November 11 last year, most of us were
In somewhat of a haze. No one ever
dreamed of the resources of human in
genuity developed during those four
years. Yet God worked through it all.
God won't allow us to forget the sacri
fices made during that time.
"It was a wonderful four years. In
which America jumped from a heavy
debtor nation to the greatest creditor
nation of the world. It was a dangerous
hour for America when she made the
great plunge Into the conflict. I want
to live long enough to read what the
historian will say when he writes, as
write he must, that God permitted
America to grow strong that she might
be permitted to swing her great arm
for right and save the world. I am
proud of America, as all of us must be.
Her morale is great now, but it took
time to show her that she had It In
her and didn't know it. When I made
my first war drive talk in a high
school on the west side I was almost
heartsick at the results, the progress
I was making. I couldn't stop the
giggling going on In some sections by
that first talk, but when I found that
the truth and the awfulness of war had
to be brought home to us directly, I
found when I made a talk some time
later In that same high school I got
the attention of everybody In the assem
blage. "Generals have said that 90 per cent
of a soldier is his morale. It's the
essence, the concentrated quintessence
of the man. The trouble with the Ger
man soldier was that he didn't know
he had any morale.
"Then, I say, we cannot forget the
fidelity of the boys. Earl Kitchener
said generals wouldn't win the war. but
the private soldier would. He said the
war would last three years and he was
laughed at, but it did run four. And
over it all and through It all the hand
of God directed. George Pattullo In a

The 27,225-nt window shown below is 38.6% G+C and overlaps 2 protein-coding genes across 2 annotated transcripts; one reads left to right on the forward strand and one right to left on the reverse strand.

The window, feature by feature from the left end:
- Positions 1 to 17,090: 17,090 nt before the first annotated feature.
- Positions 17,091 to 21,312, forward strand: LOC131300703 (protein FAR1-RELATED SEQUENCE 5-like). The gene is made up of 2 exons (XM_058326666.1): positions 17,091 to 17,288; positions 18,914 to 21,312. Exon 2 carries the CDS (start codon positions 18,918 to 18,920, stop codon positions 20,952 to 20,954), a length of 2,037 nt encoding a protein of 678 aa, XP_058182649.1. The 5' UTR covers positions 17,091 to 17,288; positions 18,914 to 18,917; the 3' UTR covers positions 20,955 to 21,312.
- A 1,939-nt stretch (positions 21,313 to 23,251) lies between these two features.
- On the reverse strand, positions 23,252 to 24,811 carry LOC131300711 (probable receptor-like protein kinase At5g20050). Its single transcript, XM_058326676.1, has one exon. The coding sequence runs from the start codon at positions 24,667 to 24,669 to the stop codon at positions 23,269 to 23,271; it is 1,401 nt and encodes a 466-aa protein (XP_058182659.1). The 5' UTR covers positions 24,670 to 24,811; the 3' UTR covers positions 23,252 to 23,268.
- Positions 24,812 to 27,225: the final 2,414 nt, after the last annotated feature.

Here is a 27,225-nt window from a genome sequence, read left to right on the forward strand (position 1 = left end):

popular weekly magazine recently wrote
an article on "Who Won the War.' I
hope you all read It; if you didn't it
is well worth while. He says he talked
with many a general on the field of
battle and afterward, men who had
little or no religion, who admitted that
Uod won the war."
"Let us not forget we cannot forget
this Memorial day."
OXE TOXGCE, OXE PEOPLE, AIM
Dr. Francis Burgette Short Pays Re
spects to Hero Dead.
Nationalization of the United States,
with the English language universally
spoken throughout the land as an es
sential to citizenship, with the spirit of
Christianity and the uplift of mankind
In the hearts of the peoole, and Amer
ica for Americans, were the central
thoughts in the morning sermon of Dr.
Francis Burgette Short, pastor of the
Wilbur Memorial Methodist Episcopal
church at the Hotel Multnomah.
It was a special memorial service at
which members of the various posts of
the Grand Army of the Republic were
present, and large American flags were
the features of the decorations. Grand
Army posts present in a body were
Lincoln-GArfield, George Wright and
"The league of nations does not Inter
est me half as much as tho national
ization of America." said Dr. Short,
whose text was: "In the name of God
will we set up our banner. Shall Amer
ica be American, my brothers of the
Grand Army of the Republic, or shall
America be pan-European?"
As the speaker paused, there were re
sponses from the groups of civil war
veterans, some of them clad In their